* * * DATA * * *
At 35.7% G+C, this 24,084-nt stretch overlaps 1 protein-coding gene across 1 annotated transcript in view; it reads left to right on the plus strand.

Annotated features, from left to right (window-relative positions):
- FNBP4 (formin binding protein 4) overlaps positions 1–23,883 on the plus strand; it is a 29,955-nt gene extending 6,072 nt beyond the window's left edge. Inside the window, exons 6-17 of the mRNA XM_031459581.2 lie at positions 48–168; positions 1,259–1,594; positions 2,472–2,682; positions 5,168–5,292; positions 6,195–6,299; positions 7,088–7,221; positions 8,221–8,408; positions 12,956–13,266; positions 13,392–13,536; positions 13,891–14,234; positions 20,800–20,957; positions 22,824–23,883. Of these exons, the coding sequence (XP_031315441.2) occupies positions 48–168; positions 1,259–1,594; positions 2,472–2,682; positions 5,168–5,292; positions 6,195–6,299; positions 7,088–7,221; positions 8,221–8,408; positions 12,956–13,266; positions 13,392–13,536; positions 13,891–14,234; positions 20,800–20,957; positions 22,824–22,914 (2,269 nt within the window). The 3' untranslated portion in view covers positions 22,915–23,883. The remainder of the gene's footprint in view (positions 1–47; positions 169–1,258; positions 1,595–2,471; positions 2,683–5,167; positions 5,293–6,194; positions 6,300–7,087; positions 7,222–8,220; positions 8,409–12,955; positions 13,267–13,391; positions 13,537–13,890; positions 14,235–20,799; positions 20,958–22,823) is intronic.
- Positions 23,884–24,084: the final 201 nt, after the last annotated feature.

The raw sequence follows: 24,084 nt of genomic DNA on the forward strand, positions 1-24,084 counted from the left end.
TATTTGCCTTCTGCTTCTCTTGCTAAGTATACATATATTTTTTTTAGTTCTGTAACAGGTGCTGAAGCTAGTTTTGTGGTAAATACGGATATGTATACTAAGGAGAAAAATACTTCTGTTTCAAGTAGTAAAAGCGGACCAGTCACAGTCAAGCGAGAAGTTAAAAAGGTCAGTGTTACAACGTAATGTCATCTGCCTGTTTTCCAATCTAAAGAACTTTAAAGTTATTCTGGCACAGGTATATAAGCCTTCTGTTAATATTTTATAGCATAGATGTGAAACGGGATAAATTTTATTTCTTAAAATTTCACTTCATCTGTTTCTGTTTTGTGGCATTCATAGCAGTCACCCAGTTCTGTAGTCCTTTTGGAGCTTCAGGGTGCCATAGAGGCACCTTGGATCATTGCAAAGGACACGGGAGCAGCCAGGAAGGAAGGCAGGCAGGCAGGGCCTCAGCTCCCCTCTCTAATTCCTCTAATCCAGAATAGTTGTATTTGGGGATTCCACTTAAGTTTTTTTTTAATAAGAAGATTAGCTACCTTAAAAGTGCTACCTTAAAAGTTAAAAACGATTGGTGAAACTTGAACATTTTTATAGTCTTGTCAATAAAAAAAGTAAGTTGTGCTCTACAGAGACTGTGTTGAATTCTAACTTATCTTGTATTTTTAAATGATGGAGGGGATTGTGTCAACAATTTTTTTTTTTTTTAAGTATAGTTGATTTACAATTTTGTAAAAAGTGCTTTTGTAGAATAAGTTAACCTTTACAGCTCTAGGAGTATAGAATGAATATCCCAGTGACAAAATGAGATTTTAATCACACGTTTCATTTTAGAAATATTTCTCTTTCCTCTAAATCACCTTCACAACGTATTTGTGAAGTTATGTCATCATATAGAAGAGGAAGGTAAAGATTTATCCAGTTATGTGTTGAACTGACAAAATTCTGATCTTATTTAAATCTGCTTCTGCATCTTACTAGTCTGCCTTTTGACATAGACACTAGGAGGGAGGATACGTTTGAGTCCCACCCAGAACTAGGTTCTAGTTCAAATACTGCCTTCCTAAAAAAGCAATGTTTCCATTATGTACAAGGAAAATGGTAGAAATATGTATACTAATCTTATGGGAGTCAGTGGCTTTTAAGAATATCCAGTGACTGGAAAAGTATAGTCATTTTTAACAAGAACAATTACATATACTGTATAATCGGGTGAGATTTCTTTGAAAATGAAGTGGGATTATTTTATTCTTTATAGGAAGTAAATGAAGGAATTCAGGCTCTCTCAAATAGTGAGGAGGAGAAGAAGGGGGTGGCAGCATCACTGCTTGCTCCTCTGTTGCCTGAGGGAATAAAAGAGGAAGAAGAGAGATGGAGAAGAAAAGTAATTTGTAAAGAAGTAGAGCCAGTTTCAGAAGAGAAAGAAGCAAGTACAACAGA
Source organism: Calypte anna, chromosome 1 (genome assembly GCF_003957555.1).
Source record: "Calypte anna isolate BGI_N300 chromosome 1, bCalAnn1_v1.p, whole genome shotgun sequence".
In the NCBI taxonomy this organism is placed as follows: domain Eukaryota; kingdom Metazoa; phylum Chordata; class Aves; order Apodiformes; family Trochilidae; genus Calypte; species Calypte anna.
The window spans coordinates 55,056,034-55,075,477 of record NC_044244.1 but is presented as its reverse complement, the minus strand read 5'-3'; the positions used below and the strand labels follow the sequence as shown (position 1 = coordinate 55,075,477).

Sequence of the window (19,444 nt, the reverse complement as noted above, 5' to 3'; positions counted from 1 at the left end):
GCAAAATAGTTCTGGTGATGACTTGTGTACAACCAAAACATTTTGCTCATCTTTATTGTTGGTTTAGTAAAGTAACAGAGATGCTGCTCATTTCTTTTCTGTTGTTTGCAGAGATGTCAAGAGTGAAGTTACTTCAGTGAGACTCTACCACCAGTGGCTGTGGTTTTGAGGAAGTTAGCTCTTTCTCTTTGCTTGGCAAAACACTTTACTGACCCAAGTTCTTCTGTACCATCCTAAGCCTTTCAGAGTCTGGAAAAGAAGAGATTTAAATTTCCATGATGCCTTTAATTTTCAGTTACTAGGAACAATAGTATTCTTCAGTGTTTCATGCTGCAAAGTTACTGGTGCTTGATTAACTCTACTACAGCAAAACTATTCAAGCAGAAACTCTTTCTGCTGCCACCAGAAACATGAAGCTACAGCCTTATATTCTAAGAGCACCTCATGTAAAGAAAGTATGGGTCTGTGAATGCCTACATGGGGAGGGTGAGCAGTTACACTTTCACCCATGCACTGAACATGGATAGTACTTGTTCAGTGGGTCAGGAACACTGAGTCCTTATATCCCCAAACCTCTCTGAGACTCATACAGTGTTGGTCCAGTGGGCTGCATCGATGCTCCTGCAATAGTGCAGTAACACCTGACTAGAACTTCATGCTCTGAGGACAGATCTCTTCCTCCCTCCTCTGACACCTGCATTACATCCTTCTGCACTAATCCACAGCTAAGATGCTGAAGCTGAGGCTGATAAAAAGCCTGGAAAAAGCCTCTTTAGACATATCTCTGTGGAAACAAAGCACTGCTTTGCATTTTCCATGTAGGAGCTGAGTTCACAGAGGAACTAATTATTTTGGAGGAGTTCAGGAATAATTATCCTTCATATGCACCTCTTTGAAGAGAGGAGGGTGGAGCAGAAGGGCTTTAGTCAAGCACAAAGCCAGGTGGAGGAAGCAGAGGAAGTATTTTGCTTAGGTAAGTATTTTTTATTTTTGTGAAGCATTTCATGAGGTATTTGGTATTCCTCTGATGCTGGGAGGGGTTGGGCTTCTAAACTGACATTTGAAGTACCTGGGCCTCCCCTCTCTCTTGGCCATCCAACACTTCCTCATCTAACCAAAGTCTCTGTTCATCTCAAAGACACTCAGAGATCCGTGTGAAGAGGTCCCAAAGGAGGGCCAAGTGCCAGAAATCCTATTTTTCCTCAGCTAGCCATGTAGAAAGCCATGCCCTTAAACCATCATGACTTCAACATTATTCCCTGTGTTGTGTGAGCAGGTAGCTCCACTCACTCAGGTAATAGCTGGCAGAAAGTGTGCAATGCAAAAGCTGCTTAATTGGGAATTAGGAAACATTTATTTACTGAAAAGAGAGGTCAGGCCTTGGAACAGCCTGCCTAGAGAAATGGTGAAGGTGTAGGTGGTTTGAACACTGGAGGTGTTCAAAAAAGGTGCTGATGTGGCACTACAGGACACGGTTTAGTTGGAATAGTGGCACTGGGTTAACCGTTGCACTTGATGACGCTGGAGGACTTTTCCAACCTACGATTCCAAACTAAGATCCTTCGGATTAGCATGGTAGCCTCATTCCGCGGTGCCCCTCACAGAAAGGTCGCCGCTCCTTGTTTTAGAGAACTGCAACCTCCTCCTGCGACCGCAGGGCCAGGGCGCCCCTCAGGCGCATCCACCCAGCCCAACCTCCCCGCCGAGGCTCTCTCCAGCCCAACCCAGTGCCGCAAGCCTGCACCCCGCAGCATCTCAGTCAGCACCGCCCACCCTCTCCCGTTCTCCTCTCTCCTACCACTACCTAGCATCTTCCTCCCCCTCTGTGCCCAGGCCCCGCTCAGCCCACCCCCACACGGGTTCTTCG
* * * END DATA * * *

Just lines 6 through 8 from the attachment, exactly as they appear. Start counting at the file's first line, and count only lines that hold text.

TATTTGCCTTCTGCTTCTCTTGCTAAGTATACATATATTTTTTTTAGTTCTGTAACAGGTGCTGAAGCTAGTTTTGTGGTAAATACGGATATGTATACTAAGGAGAAAAATACTTCTGTTTCAAGTAGTAAAAGCGGACCAGTCACAGTCAAGCGAGAAGTTAAAAAGGTCAGTGTTACAACGTAATGTCATCTGCCTGTTTTCCAATCTAAAGAACTTTAAAGTTATTCTGGCACAGGTATATAAGCCTTCTGTTAATATTTTATAGCATAGATGTGAAACGGGATAAATTTTATTTCTTAAAATTTCACTTCATCTGTTTCTGTTTTGTGGCATTCATAGCAGTCACCCAGTTCTGTAGTCCTTTTGGAGCTTCAGGGTGCCATAGAGGCACCTTGGATCATTGCAAAGGACACGGGAGCAGCCAGGAAGGAAGGCAGGCAGGCAGGGCCTCAGCTCCCCTCTCTAATTCCTCTAATCCAGAATAGTTGTATTTGGGGATTCCACTTAAGTTTTTTTTTAATAAGAAGATTAGCTACCTTAAAAGTGCTACCTTAAAAGTTAAAAACGATTGGTGAAACTTGAACATTTTTATAGTCTTGTCAATAAAAAAAGTAAGTTGTGCTCTACAGAGACTGTGTTGAATTCTAACTTATCTTGTATTTTTAAATGATGGAGGGGATTGTGTCAACAATTTTTTTTTTTTTTAAGTATAGTTGATTTACAATTTTGTAAAAAGTGCTTTTGTAGAATAAGTTAACCTTTACAGCTCTAGGAGTATAGAATGAATATCCCAGTGACAAAATGAGATTTTAATCACACGTTTCATTTTAGAAATATTTCTCTTTCCTCTAAATCACCTTCACAACGTATTTGTGAAGTTATGTCATCATATAGAAGAGGAAGGTAAAGATTTATCCAGTTATGTGTTGAACTGACAAAATTCTGATCTTATTTAAATCTGCTTCTGCATCTTACTAGTCTGCCTTTTGACATAGACACTAGGAGGGAGGATACGTTTGAGTCCCACCCAGAACTAGGTTCTAGTTCAAATACTGCCTTCCTAAAAAAGCAATGTTTCCATTATGTACAAGGAAAATGGTAGAAATATGTATACTAATCTTATGGGAGTCAGTGGCTTTTAAGAATATCCAGTGACTGGAAAAGTATAGTCATTTTTAACAAGAACAATTACATATACTGTATAATCGGGTGAGATTTCTTTGAAAATGAAGTGGGATTATTTTATTCTTTATAGGAAGTAAATGAAGGAATTCAGGCTCTCTCAAATAGTGAGGAGGAGAAGAAGGGGGTGGCAGCATCACTGCTTGCTCCTCTGTTGCCTGAGGGAATAAAAGAGGAAGAAGAGAGATGGAGAAGAAAAGTAATTTGTAAAGAAGTAGAGCCAGTTTCAGAAGAGAAAGAAGCAAGTACAACAGA
Source organism: Calypte anna, chromosome 1 (genome assembly GCF_003957555.1).
Source record: "Calypte anna isolate BGI_N300 chromosome 1, bCalAnn1_v1.p, whole genome shotgun sequence".